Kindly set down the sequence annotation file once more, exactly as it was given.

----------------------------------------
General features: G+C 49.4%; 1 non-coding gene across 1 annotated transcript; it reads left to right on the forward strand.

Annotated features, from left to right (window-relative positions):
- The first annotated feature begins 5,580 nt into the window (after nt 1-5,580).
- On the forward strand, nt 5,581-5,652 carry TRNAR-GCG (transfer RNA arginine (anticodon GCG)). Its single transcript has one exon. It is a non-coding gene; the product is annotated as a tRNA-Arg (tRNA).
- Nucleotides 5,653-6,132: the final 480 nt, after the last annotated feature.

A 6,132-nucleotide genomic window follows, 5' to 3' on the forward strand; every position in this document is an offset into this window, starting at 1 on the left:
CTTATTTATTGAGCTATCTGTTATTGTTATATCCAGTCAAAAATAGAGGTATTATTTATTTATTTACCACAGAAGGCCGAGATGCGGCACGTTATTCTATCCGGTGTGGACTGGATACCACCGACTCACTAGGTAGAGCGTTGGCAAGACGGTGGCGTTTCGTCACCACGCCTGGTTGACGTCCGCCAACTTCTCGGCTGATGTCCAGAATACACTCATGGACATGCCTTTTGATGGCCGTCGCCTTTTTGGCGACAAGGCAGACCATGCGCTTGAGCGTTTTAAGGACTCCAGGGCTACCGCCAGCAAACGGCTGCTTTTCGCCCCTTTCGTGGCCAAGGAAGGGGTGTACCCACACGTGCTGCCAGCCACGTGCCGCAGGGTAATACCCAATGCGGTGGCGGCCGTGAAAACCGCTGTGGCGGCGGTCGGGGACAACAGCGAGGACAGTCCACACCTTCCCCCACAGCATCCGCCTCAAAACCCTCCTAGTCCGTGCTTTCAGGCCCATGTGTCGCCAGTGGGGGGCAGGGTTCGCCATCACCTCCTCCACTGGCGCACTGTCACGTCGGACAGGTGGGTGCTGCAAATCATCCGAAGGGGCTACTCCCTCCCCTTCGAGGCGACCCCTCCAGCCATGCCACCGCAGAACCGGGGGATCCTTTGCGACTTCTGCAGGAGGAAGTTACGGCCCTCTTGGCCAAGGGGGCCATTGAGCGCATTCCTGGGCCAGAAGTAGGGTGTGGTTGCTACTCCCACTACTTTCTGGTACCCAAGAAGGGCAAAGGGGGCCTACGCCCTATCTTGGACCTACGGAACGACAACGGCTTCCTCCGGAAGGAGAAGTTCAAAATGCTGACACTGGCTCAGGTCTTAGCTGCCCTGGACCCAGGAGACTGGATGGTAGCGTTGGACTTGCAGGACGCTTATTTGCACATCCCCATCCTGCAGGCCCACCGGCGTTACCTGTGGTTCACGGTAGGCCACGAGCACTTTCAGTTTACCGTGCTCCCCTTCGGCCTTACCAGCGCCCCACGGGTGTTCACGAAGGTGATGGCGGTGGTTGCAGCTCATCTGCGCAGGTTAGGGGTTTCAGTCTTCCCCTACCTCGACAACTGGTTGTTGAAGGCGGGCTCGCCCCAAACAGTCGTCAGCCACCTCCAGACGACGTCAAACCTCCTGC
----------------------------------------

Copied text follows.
General features: G+C 49.4%; 1 non-coding gene across 1 annotated transcript; it reads left to right on the forward strand.

Annotated features, from left to right (window-relative positions):
- The first annotated feature begins 5,580 nt into the window (after nt 1-5,580).
- On the forward strand, nt 5,581-5,652 carry TRNAR-GCG (transfer RNA arginine (anticodon GCG)). Its single transcript has one exon. It is a non-coding gene; the product is annotated as a tRNA-Arg (tRNA).
- Nucleotides 5,653-6,132: the final 480 nt, after the last annotated feature.

A 6,132-nucleotide genomic window follows, 5' to 3' on the forward strand; every position in this document is an offset into this window, starting at 1 on the left:
CTTATTTATTGAGCTATCTGTTATTGTTATATCCAGTCAAAAATAGAGGTATTATTTATTTATTTACCACAGAAGGCCGAGATGCGGCACGTTATTCTATCCGGTGTGGACTGGATACCACCGACTCACTAGGTAGAGCGTTGGCAAGACGGTGGCGTTTCGTCACCACGCCTGGTTGACGTCCGCCAACTTCTCGGCTGATGTCCAGAATACACTCATGGACATGCCTTTTGATGGCCGTCGCCTTTTTGGCGACAAGGCAGACCATGCGCTTGAGCGTTTTAAGGACTCCAGGGCTACCGCCAGCAAACGGCTGCTTTTCGCCCCTTTCGTGGCCAAGGAAGGGGTGTACCCACACGTGCTGCCAGCCACGTGCCGCAGGGTAATACCCAATGCGGTGGCGGCCGTGAAAACCGCTGTGGCGGCGGTCGGGGACAACAGCGAGGACAGTCCACACCTTCCCCCACAGCATCCGCCTCAAAACCCTCCTAGTCCGTGCTTTCAGGCCCATGTGTCGCCAGTGGGGGGCAGGGTTCGCCATCACCTCCTCCACTGGCGCACTGTCACGTCGGACAGGTGGGTGCTGCAAATCATCCGAAGGGGCTACTCCCTCCCCTTCGAGGCGACCCCTCCAGCCATGCCACCGCAGAACCGGGGGATCCTTTGCGACTTCTGCAGGAGGAAGTTACGGCCCTCTTGGCCAAGGGGGCCATTGAGCGCATTCCTGGGCCAGAAGTAGGGTGTGGTTGCTACTCCCACTACTTTCTGGTACCCAAGAAGGGCAAAGGGGGCCTACGCCCTATCTTGGACCTACGGAACGACAACGGCTTCCTCCGGAAGGAGAAGTTCAAAATGCTGACACTGGCTCAGGTCTTAGCTGCCCTGGACCCAGGAGACTGGATGGTAGCGTTGGACTTGCAGGACGCTTATTTGCACATCCCCATCCTGCAGGCCCACCGGCGTTACCTGTGGTTCACGGTAGGCCACGAGCACTTTCAGTTTACCGTGCTCCCCTTCGGCCTTACCAGCGCCCCACGGGTGTTCACGAAGGTGATGGCGGTGGTTGCAGCTCATCTGCGCAGGTTAGGGGTTTCAGTCTTCCCCTACCTCGACAACTGGTTGTTGAAGGCGGGCTCGCCCCAAACAGTCGTCAGCCACCTCCAGACGACGTCAAACCTCCTGC